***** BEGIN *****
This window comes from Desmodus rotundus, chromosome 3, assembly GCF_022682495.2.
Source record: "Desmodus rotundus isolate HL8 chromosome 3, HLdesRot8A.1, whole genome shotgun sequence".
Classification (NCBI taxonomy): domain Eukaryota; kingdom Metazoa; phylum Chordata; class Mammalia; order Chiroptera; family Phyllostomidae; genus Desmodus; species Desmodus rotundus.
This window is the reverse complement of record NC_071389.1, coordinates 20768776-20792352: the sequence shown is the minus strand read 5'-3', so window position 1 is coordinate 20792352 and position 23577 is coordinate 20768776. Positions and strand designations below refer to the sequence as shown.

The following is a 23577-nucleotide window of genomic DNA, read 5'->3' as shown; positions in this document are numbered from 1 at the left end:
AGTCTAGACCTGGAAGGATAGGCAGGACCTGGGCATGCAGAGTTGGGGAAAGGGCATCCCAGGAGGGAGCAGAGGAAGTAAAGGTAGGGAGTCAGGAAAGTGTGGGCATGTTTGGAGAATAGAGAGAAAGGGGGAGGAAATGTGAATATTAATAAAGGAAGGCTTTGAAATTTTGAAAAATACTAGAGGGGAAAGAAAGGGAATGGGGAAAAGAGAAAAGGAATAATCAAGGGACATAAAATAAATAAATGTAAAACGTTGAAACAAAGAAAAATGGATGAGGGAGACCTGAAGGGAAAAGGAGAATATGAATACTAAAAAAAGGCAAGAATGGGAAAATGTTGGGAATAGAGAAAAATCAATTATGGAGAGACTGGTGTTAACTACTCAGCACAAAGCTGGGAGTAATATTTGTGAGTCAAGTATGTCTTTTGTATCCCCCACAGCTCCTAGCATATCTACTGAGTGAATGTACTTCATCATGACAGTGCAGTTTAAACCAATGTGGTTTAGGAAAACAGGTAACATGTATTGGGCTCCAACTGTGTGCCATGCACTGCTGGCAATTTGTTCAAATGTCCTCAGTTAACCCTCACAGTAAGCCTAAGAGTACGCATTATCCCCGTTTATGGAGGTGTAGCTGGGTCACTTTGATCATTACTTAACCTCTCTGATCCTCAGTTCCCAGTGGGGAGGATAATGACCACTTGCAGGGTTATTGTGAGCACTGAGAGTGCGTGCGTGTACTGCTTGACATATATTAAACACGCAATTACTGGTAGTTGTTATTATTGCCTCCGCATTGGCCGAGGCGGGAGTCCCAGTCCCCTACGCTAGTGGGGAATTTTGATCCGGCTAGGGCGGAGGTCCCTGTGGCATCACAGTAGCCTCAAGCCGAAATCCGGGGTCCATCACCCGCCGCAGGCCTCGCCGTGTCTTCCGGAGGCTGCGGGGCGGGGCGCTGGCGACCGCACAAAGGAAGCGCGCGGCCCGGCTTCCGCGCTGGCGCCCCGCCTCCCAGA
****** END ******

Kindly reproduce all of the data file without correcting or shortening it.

This window comes from Desmodus rotundus, chromosome 3, assembly GCF_022682495.2.
Source record: "Desmodus rotundus isolate HL8 chromosome 3, HLdesRot8A.1, whole genome shotgun sequence".
Classification (NCBI taxonomy): domain Eukaryota; kingdom Metazoa; phylum Chordata; class Mammalia; order Chiroptera; family Phyllostomidae; genus Desmodus; species Desmodus rotundus.
This window is the reverse complement of record NC_071389.1, coordinates 20768776-20792352: the sequence shown is the minus strand read 5'-3', so window position 1 is coordinate 20792352 and position 23577 is coordinate 20768776. Positions and strand designations below refer to the sequence as shown.

The following is a 23577-nucleotide window of genomic DNA, read 5'->3' as shown; positions in this document are numbered from 1 at the left end:
AGTCTAGACCTGGAAGGATAGGCAGGACCTGGGCATGCAGAGTTGGGGAAAGGGCATCCCAGGAGGGAGCAGAGGAAGTAAAGGTAGGGAGTCAGGAAAGTGTGGGCATGTTTGGAGAATAGAGAGAAAGGGGGAGGAAATGTGAATATTAATAAAGGAAGGCTTTGAAATTTTGAAAAATACTAGAGGGGAAAGAAAGGGAATGGGGAAAAGAGAAAAGGAATAATCAAGGGACATAAAATAAATAAATGTAAAACGTTGAAACAAAGAAAAATGGATGAGGGAGACCTGAAGGGAAAAGGAGAATATGAATACTAAAAAAAGGCAAGAATGGGAAAATGTTGGGAATAGAGAAAAATCAATTATGGAGAGACTGGTGTTAACTACTCAGCACAAAGCTGGGAGTAATATTTGTGAGTCAAGTATGTCTTTTGTATCCCCCACAGCTCCTAGCATATCTACTGAGTGAATGTACTTCATCATGACAGTGCAGTTTAAACCAATGTGGTTTAGGAAAACAGGTAACATGTATTGGGCTCCAACTGTGTGCCATGCACTGCTGGCAATTTGTTCAAATGTCCTCAGTTAACCCTCACAGTAAGCCTAAGAGTACGCATTATCCCCGTTTATGGAGGTGTAGCTGGGTCACTTTGATCATTACTTAACCTCTCTGATCCTCAGTTCCCAGTGGGGAGGATAATGACCACTTGCAGGGTTATTGTGAGCACTGAGAGTGCGTGCGTGTACTGCTTGACATATATTAAACACGCAATTACTGGTAGTTGTTATTATTGCCTCCGCATTGGCCGAGGCGGGAGTCCCAGTCCCCTACGCTAGTGGGGAATTTTGATCCGGCTAGGGCGGAGGTCCCTGTGGCATCACAGTAGCCTCAAGCCGAAATCCGGGGTCCATCACCCGCCGCAGGCCTCGCCGTGTCTTCCGGAGGCTGCGGGGCGGGGCGCTGGCGACCGCACAAAGGAAGCGCGCGGCCCGGCTTCCGCGCTGGCGCCCCGCCTCCCAGA